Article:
Sakini, a middle-aged Okinawan interpreter for U.S. occupation forces following World War II. His skillful use of native Okinawan customs, Japanese folk wisdom, parody of Western ways, and naïveté reveal his perceptions of Americans and America. Sakini effectively bridges cross-cultural barriers.
Colonel Purdy, a stout U.S. Army officer assigned to democratize Okinawa following World War II. He is a single-minded individual who follows orders without question. He has rules and signs for the most trivial of situations; when alone, however, Purdy reads Adventure Magazine on work time. Outwardly, he guards his reputation, especially because of what his wife might say, but he is not above reversing orders to suit the whims of his superiors.
Captain Fisby, a U.S. Army officer in his late twenties, assigned as aide to Colonel Purdy. He had been an associate professor of humanities and is regarded as a misfit in military matters. Sakini constantly manipulates him into making all sorts of compromises and changes. Gradually, Fisby becomes so acculturated that he disobeys virtually every order that he is given, but in so doing he succeeds in making Tobiki a model village. His role demonstrates that a system is only a framework, within which ideal and reality may differ.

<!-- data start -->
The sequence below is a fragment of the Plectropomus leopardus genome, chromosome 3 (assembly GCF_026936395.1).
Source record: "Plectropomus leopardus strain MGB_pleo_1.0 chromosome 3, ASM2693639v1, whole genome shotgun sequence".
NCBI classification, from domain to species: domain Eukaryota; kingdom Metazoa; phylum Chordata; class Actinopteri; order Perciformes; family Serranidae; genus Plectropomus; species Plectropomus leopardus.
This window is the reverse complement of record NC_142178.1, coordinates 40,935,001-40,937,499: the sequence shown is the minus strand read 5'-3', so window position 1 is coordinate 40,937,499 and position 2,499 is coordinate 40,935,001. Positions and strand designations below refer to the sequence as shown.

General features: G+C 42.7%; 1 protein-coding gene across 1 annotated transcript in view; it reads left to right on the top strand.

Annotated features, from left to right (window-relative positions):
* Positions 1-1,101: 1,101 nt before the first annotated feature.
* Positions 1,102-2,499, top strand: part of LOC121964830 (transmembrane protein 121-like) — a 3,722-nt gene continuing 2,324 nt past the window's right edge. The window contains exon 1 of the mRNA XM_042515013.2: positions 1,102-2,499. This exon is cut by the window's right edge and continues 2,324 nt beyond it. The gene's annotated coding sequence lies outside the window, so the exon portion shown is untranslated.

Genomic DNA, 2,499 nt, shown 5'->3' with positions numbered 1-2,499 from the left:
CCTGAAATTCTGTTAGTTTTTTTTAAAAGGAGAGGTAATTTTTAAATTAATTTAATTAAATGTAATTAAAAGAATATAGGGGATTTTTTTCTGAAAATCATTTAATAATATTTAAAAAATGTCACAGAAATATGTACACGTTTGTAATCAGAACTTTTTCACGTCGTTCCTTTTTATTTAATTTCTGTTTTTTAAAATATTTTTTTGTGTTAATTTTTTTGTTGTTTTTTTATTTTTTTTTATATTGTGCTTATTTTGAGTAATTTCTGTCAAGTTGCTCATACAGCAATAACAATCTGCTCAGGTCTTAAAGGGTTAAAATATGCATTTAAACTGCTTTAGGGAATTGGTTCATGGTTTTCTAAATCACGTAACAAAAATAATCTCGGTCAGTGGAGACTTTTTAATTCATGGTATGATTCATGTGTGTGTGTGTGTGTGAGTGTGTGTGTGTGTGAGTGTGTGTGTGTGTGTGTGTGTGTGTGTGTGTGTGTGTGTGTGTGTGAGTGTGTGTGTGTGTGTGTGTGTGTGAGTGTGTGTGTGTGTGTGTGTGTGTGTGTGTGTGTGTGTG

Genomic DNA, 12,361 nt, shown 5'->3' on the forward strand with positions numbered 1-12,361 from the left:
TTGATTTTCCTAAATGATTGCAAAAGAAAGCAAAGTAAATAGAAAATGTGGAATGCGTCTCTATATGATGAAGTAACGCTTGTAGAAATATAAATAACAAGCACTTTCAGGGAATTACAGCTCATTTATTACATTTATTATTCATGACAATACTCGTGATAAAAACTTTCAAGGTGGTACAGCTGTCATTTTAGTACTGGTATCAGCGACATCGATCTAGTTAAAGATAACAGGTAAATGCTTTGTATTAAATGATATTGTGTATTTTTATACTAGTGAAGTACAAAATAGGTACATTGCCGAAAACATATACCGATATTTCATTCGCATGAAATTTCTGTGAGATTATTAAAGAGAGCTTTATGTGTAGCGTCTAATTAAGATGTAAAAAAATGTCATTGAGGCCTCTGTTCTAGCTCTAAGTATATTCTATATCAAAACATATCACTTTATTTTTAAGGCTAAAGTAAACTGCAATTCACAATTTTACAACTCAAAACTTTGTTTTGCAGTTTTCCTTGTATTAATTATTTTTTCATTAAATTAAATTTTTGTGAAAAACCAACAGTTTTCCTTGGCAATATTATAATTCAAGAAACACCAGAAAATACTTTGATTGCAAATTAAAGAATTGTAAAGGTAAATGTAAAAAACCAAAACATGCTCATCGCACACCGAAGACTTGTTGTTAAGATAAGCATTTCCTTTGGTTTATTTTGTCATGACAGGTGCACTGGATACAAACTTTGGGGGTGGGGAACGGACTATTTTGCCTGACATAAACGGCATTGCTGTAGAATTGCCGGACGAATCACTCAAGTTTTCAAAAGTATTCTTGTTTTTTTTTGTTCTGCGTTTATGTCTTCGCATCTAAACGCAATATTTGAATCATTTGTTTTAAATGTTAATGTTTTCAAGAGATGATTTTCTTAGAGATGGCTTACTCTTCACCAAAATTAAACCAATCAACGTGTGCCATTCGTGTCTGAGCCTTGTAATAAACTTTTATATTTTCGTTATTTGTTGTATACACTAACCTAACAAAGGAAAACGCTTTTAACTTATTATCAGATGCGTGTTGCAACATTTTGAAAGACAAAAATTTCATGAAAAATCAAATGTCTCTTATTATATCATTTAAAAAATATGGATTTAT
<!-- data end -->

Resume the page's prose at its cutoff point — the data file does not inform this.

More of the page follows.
Lotus Blossom, a beautiful, petite Okinawan geisha girl. She has difficulty performing her duties as a geisha because Captain Fisby, to whom she has been given, is ignorant of the true role of the well-trained geisha and assumes her to be a prostitute.
Captain McLean, a psychiatrist in the U.S. Army. He is short and rather fat. His assignment is to make a psychological report on Captain Fisby, whose assimilation of the...
(The entire section is 772 words.)